Care and services for military veterans have progressed under President Obama. But as the president himself acknowledges, there is a long way to go.
President Obama's last major address to a gathering of veterans came Monday before the Disabled American Veterans, who gave him a rousing welcoming ovation. The president observed that the Department of Veterans Affairs has hired opened more clinics, hired more doctors and nurses and extended more benefits to veterans, especially those in rural areas, since the 2014 controversy over extremely long wait times for VA services at clinics.
While veterans' homelessness has been cut nearly in half over the last two years, Mr. Obama acknowledged that his goal of reducing it to zero will not be met before he leaves office. Mental health care remains inadequate, and a backlog in disability claims remains as well. In many of these cases, the refusal of congressional Republicans to agree to fund the necessary upgrades in staffing and technology have hamstrung White House reform efforts.
Still, this constitutes major progress since the shameful Walter Reed Army Medical Center neglect scandal of 2007 that personified the disinterest of the Bush-Cheney administration in the plight of veterans. Soldiers were fodder for a disastrous war in Iraq whose ramifications are still felt today and were forgotten as soon as they returned to U.S. soil, often in severe need of physical and psychological treatment.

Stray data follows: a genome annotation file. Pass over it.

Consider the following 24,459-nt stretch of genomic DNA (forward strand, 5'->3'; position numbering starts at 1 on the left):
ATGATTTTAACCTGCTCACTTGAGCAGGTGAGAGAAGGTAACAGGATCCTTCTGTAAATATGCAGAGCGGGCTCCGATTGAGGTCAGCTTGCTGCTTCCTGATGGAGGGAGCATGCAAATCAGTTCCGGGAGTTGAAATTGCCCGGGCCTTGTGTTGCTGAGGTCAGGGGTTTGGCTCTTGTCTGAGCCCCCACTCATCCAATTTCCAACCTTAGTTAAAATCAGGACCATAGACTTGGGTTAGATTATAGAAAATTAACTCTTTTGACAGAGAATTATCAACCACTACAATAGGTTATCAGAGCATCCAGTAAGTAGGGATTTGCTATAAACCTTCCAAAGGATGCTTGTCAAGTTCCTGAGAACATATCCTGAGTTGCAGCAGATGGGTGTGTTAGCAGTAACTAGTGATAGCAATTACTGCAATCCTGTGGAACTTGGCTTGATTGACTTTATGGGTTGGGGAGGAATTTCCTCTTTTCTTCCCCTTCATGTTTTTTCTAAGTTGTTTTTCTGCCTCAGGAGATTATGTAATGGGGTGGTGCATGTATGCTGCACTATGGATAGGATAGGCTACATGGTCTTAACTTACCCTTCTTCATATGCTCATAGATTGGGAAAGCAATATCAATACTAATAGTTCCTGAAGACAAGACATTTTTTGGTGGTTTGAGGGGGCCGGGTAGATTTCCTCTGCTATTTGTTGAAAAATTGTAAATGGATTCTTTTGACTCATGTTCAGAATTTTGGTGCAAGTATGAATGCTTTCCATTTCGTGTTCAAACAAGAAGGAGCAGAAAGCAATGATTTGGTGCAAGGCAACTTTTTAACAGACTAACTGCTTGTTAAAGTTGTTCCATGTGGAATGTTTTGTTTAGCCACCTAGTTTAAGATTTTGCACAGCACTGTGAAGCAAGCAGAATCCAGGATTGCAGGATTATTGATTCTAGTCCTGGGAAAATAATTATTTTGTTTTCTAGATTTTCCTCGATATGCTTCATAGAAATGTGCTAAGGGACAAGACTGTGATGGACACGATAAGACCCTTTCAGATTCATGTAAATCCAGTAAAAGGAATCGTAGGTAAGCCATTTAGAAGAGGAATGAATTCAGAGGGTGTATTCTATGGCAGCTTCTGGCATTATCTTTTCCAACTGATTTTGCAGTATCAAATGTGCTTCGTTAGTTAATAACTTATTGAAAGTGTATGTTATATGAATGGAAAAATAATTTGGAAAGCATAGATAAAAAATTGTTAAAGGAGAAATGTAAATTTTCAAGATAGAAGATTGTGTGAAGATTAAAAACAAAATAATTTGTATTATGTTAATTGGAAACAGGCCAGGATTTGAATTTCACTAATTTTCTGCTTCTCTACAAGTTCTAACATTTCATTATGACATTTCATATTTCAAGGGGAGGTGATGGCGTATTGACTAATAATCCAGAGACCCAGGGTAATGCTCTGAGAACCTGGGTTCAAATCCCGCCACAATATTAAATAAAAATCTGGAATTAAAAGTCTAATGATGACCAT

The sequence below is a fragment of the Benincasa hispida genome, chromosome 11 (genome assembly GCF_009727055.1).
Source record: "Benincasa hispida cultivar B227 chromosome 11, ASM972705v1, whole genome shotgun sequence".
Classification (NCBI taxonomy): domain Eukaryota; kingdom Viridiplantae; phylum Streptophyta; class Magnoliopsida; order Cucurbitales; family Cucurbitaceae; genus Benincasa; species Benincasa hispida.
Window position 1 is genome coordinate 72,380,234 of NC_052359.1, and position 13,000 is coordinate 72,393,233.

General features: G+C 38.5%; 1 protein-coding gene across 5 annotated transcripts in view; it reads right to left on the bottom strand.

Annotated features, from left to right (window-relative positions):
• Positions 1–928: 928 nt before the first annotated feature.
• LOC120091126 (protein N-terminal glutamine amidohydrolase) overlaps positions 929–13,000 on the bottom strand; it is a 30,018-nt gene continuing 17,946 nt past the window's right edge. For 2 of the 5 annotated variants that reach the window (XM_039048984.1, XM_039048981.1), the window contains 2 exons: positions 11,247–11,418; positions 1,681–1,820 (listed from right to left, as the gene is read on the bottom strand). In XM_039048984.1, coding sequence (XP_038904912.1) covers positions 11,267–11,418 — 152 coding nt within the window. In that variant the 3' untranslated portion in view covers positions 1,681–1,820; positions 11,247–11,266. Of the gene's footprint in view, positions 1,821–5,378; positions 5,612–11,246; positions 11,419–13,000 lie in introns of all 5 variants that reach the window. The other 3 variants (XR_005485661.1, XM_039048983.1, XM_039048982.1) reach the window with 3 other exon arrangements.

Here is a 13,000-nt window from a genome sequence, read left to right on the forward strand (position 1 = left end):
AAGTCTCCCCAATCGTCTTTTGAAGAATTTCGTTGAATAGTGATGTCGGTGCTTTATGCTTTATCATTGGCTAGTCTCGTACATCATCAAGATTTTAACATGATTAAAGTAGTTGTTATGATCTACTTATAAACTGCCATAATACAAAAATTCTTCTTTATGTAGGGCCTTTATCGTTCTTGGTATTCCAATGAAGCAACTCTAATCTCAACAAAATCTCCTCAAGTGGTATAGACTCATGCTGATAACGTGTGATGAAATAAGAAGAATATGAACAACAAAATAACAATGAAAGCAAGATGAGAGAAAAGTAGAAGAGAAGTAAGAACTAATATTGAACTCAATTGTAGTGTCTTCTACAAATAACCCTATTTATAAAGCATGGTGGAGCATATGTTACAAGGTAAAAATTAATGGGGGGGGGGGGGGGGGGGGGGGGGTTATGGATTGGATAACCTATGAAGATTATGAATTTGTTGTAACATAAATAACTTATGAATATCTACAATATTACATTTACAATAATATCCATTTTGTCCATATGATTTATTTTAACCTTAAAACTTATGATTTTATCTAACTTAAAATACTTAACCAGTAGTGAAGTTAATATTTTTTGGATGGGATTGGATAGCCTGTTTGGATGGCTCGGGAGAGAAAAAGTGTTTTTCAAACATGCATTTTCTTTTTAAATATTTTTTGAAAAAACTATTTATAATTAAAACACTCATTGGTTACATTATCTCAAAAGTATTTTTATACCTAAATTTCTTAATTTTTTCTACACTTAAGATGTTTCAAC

The White House's reaching out to veterans and acknowledgement of shortcomings that still must be addressed is part of the seismic political shift that has gone on since Donald Trump emerged as the standard-bearer of the Republican Party. The GOP has long wrapped itself in the flag and marketed itself as the pro-soldier, pro-veteran party, but Mr. Trump's disrespect for the military, now in the headlines with his insults of a Muslim Gold Star family, is depriving the party of those claims.
The Veterans of Foreign Wars and military support groups have bludgeoned Mr. Trump for his cruelty, and while many Republican officials like Senator John McCain, a former prisoner of war, have done the same, for the most part they still support his presidency, which is unconscionable. Whether Mr. Trump wins or loses in November, the Republican Party is sacrificing huge chunks of its traditional constituency, as well as much of its honor and integrity.